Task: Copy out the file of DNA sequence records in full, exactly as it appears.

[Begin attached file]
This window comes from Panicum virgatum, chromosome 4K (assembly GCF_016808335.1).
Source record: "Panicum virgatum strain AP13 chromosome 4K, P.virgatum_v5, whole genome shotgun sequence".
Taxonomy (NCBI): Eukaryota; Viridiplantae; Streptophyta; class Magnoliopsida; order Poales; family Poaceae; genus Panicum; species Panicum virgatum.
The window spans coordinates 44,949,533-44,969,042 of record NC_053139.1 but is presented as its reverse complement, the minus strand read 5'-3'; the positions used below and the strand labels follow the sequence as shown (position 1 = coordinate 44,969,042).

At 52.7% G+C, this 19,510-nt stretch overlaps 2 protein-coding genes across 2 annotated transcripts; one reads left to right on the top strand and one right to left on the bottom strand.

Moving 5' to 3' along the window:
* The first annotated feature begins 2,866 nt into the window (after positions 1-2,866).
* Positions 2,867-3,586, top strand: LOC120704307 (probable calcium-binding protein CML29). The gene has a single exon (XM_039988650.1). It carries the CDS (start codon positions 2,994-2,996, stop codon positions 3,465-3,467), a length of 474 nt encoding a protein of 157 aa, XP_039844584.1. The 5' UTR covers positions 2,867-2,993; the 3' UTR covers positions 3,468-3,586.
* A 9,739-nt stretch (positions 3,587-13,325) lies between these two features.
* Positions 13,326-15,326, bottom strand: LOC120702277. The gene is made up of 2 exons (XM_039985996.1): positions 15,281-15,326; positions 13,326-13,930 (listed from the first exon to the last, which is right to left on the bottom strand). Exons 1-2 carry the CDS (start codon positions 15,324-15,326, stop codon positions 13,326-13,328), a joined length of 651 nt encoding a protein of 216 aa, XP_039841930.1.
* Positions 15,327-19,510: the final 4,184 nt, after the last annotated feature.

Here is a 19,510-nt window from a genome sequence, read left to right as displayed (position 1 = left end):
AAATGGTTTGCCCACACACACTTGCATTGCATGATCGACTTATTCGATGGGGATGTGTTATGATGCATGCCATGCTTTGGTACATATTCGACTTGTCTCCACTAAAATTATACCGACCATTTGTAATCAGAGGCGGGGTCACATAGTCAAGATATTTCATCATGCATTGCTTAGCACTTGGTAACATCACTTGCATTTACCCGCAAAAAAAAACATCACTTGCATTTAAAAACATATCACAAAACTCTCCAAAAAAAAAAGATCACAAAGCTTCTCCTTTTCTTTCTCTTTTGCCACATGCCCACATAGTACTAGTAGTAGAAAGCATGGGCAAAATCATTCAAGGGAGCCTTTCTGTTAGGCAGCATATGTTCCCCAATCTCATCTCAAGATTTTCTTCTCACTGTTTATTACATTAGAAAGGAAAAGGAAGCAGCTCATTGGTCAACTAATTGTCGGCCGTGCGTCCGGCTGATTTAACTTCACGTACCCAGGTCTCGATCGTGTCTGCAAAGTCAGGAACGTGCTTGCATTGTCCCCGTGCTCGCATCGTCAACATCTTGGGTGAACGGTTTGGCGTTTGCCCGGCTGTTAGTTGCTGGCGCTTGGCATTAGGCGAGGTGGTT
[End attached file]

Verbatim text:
This window comes from Panicum virgatum, chromosome 4K (assembly GCF_016808335.1).
Source record: "Panicum virgatum strain AP13 chromosome 4K, P.virgatum_v5, whole genome shotgun sequence".
Taxonomy (NCBI): Eukaryota; Viridiplantae; Streptophyta; class Magnoliopsida; order Poales; family Poaceae; genus Panicum; species Panicum virgatum.
The window spans coordinates 44,949,533-44,969,042 of record NC_053139.1 but is presented as its reverse complement, the minus strand read 5'-3'; the positions used below and the strand labels follow the sequence as shown (position 1 = coordinate 44,969,042).

At 52.7% G+C, this 19,510-nt stretch overlaps 2 protein-coding genes across 2 annotated transcripts; one reads left to right on the top strand and one right to left on the bottom strand.

Moving 5' to 3' along the window:
* The first annotated feature begins 2,866 nt into the window (after positions 1-2,866).
* Positions 2,867-3,586, top strand: LOC120704307 (probable calcium-binding protein CML29). The gene has a single exon (XM_039988650.1). It carries the CDS (start codon positions 2,994-2,996, stop codon positions 3,465-3,467), a length of 474 nt encoding a protein of 157 aa, XP_039844584.1. The 5' UTR covers positions 2,867-2,993; the 3' UTR covers positions 3,468-3,586.
* A 9,739-nt stretch (positions 3,587-13,325) lies between these two features.
* Positions 13,326-15,326, bottom strand: LOC120702277. The gene is made up of 2 exons (XM_039985996.1): positions 15,281-15,326; positions 13,326-13,930 (listed from the first exon to the last, which is right to left on the bottom strand). Exons 1-2 carry the CDS (start codon positions 15,324-15,326, stop codon positions 13,326-13,328), a joined length of 651 nt encoding a protein of 216 aa, XP_039841930.1.
* Positions 15,327-19,510: the final 4,184 nt, after the last annotated feature.

Here is a 19,510-nt window from a genome sequence, read left to right as displayed (position 1 = left end):
AAATGGTTTGCCCACACACACTTGCATTGCATGATCGACTTATTCGATGGGGATGTGTTATGATGCATGCCATGCTTTGGTACATATTCGACTTGTCTCCACTAAAATTATACCGACCATTTGTAATCAGAGGCGGGGTCACATAGTCAAGATATTTCATCATGCATTGCTTAGCACTTGGTAACATCACTTGCATTTACCCGCAAAAAAAAACATCACTTGCATTTAAAAACATATCACAAAACTCTCCAAAAAAAAAAGATCACAAAGCTTCTCCTTTTCTTTCTCTTTTGCCACATGCCCACATAGTACTAGTAGTAGAAAGCATGGGCAAAATCATTCAAGGGAGCCTTTCTGTTAGGCAGCATATGTTCCCCAATCTCATCTCAAGATTTTCTTCTCACTGTTTATTACATTAGAAAGGAAAAGGAAGCAGCTCATTGGTCAACTAATTGTCGGCCGTGCGTCCGGCTGATTTAACTTCACGTACCCAGGTCTCGATCGTGTCTGCAAAGTCAGGAACGTGCTTGCATTGTCCCCGTGCTCGCATCGTCAACATCTTGGGTGAACGGTTTGGCGTTTGCCCGGCTGTTAGTTGCTGGCGCTTGGCATTAGGCGAGGTGGTT